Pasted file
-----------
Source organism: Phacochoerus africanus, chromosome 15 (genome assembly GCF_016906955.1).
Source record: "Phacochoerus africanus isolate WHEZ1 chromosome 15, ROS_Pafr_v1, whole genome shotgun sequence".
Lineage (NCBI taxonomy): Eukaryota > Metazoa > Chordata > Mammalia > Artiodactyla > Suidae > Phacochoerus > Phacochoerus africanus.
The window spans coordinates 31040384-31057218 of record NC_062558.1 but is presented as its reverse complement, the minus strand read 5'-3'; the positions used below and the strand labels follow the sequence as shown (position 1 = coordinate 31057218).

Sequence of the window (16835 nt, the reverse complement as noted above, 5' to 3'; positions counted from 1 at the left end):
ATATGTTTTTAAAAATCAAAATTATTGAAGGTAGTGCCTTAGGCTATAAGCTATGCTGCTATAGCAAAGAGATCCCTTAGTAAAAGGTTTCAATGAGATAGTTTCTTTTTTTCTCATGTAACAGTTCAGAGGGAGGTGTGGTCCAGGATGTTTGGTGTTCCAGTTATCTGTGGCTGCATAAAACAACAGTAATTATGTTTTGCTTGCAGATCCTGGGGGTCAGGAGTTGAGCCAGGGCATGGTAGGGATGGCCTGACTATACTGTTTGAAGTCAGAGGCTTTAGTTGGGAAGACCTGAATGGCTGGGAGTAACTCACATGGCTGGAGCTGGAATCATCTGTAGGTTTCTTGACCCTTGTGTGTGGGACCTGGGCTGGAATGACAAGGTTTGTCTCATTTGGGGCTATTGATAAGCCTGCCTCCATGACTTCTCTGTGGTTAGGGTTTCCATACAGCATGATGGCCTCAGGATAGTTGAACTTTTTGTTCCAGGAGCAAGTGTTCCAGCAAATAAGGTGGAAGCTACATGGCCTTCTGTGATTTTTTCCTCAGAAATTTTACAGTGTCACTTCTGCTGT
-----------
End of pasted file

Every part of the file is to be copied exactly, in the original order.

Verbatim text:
Source organism: Phacochoerus africanus, chromosome 15 (genome assembly GCF_016906955.1).
Source record: "Phacochoerus africanus isolate WHEZ1 chromosome 15, ROS_Pafr_v1, whole genome shotgun sequence".
Lineage (NCBI taxonomy): Eukaryota > Metazoa > Chordata > Mammalia > Artiodactyla > Suidae > Phacochoerus > Phacochoerus africanus.
The window spans coordinates 31040384-31057218 of record NC_062558.1 but is presented as its reverse complement, the minus strand read 5'-3'; the positions used below and the strand labels follow the sequence as shown (position 1 = coordinate 31057218).

Sequence of the window (16835 nt, the reverse complement as noted above, 5' to 3'; positions counted from 1 at the left end):
ATATGTTTTTAAAAATCAAAATTATTGAAGGTAGTGCCTTAGGCTATAAGCTATGCTGCTATAGCAAAGAGATCCCTTAGTAAAAGGTTTCAATGAGATAGTTTCTTTTTTTCTCATGTAACAGTTCAGAGGGAGGTGTGGTCCAGGATGTTTGGTGTTCCAGTTATCTGTGGCTGCATAAAACAACAGTAATTATGTTTTGCTTGCAGATCCTGGGGGTCAGGAGTTGAGCCAGGGCATGGTAGGGATGGCCTGACTATACTGTTTGAAGTCAGAGGCTTTAGTTGGGAAGACCTGAATGGCTGGGAGTAACTCACATGGCTGGAGCTGGAATCATCTGTAGGTTTCTTGACCCTTGTGTGTGGGACCTGGGCTGGAATGACAAGGTTTGTCTCATTTGGGGCTATTGATAAGCCTGCCTCCATGACTTCTCTGTGGTTAGGGTTTCCATACAGCATGATGGCCTCAGGATAGTTGAACTTTTTGTTCCAGGAGCAAGTGTTCCAGCAAATAAGGTGGAAGCTACATGGCCTTCTGTGATTTTTTCCTCAGAAATTTTACAGTGTCACTTCTGCTGT